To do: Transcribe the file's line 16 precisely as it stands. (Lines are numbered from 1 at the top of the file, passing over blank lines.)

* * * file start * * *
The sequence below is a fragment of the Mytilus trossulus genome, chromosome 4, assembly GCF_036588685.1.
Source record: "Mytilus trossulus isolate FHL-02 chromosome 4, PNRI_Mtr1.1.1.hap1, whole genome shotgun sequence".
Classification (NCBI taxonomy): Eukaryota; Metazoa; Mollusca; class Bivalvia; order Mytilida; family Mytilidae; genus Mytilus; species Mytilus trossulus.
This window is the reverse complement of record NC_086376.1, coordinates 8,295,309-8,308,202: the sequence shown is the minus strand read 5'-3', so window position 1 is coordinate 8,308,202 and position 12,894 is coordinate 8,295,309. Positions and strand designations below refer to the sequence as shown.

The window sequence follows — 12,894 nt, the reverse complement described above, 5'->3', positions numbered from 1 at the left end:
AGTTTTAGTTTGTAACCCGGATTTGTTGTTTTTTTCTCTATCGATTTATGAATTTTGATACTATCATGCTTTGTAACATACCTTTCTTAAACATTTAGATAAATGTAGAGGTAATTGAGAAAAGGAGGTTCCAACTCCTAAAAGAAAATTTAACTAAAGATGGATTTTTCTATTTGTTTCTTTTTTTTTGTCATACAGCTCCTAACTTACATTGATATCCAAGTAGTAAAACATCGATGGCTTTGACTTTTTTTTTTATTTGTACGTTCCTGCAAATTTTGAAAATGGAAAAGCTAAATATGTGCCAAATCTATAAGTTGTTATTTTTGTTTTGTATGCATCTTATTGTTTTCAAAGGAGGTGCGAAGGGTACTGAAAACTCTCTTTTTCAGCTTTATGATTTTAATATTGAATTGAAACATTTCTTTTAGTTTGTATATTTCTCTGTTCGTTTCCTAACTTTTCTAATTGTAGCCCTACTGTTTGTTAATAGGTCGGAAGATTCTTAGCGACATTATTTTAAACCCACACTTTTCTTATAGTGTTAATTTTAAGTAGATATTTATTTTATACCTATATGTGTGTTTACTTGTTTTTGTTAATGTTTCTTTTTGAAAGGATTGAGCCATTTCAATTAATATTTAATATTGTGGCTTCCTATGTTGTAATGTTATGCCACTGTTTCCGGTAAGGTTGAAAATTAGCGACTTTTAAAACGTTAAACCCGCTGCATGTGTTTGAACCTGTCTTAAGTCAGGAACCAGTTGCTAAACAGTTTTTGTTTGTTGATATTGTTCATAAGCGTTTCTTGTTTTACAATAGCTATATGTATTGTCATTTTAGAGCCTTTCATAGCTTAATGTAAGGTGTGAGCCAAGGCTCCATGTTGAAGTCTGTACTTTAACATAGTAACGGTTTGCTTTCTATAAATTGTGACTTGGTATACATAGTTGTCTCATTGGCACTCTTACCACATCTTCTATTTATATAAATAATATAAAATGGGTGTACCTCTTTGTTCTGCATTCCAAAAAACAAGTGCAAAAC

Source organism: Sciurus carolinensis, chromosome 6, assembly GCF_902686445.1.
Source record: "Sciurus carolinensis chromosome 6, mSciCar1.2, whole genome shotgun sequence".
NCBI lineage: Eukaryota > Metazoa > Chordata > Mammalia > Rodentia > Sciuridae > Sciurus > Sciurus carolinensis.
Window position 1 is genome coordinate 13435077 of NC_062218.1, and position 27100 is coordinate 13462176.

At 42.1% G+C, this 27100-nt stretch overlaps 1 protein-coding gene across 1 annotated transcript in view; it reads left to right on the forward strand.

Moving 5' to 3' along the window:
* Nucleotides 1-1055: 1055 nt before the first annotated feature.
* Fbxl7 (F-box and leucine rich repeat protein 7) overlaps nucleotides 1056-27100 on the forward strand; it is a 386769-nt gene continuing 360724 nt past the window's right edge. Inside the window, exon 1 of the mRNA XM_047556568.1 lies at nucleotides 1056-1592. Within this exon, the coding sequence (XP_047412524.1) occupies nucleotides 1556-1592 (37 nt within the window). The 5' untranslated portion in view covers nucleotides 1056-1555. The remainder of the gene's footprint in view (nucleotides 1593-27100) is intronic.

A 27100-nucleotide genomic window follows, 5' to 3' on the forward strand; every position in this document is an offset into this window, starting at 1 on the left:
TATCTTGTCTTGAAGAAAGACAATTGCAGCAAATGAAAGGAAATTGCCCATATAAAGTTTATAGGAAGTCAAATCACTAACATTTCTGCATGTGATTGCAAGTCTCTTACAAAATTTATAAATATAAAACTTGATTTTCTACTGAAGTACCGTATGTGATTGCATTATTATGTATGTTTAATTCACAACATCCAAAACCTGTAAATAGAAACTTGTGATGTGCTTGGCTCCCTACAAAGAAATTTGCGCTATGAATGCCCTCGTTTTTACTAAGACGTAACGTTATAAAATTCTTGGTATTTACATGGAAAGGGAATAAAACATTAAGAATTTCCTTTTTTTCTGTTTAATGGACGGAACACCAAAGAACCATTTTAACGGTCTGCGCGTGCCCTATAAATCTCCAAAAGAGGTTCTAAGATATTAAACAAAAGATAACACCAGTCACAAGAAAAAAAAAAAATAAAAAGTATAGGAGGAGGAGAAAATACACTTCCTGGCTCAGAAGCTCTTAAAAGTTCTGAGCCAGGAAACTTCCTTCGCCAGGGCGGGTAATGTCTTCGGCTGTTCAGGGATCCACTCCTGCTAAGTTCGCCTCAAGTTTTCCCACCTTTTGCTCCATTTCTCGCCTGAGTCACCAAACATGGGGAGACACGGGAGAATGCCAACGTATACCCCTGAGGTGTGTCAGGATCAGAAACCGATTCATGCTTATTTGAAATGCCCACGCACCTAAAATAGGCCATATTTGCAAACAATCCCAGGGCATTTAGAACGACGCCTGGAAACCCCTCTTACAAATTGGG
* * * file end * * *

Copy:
TATCTTGTCTTGAAGAAAGACAATTGCAGCAAATGAAAGGAAATTGCCCATATAAAGTTTATAGGAAGTCAAATCACTAACATTTCTGCATGTGATTGCAAGTCTCTTACAAAATTTATAAATATAAAACTTGATTTTCTACTGAAGTACCGTATGTGATTGCATTATTATGTATGTTTAATTCACAACATCCAAAACCTGTAAATAGAAACTTGTGATGTGCTTGGCTCCCTACAAAGAAATTTGCGCTATGAATGCCCTCGTTTTTACTAAGACGTAACGTTATAAAATTCTTGGTATTTACATGGAAAGGGAATAAAACATTAAGAATTTCCTTTTTTTCTGTTTAATGGACGGAACACCAAAGAACCATTTTAACGGTCTGCGCGTGCCCTATAAATCTCCAAAAGAGGTTCTAAGATATTAAACAAAAGATAACACCAGTCACAAGAAAAAAAAAAAATAAAAAGTATAGGAGGAGGAGAAAATACACTTCCTGGCTCAGAAGCTCTTAAAAGTTCTGAGCCAGGAAACTTCCTTCGCCAGGGCGGGTAATGTCTTCGGCTGTTCAGGGATCCACTCCTGCTAAGTTCGCCTCAAGTTTTCCCACCTTTTGCTCCATTTCTCGCCTGAGTCACCAAACATGGGGAGACACGGGAGAATGCCAACGTATACCCCTGAGGTGTGTCAGGATCAGAAACCGATTCATGCTTATTTGAAATGCCCACGCACCTAAAATAGGCCATATTTGCAAACAATCCCAGGGCATTTAGAACGACGCCTGGAAACCCCTCTTACAAATTGGG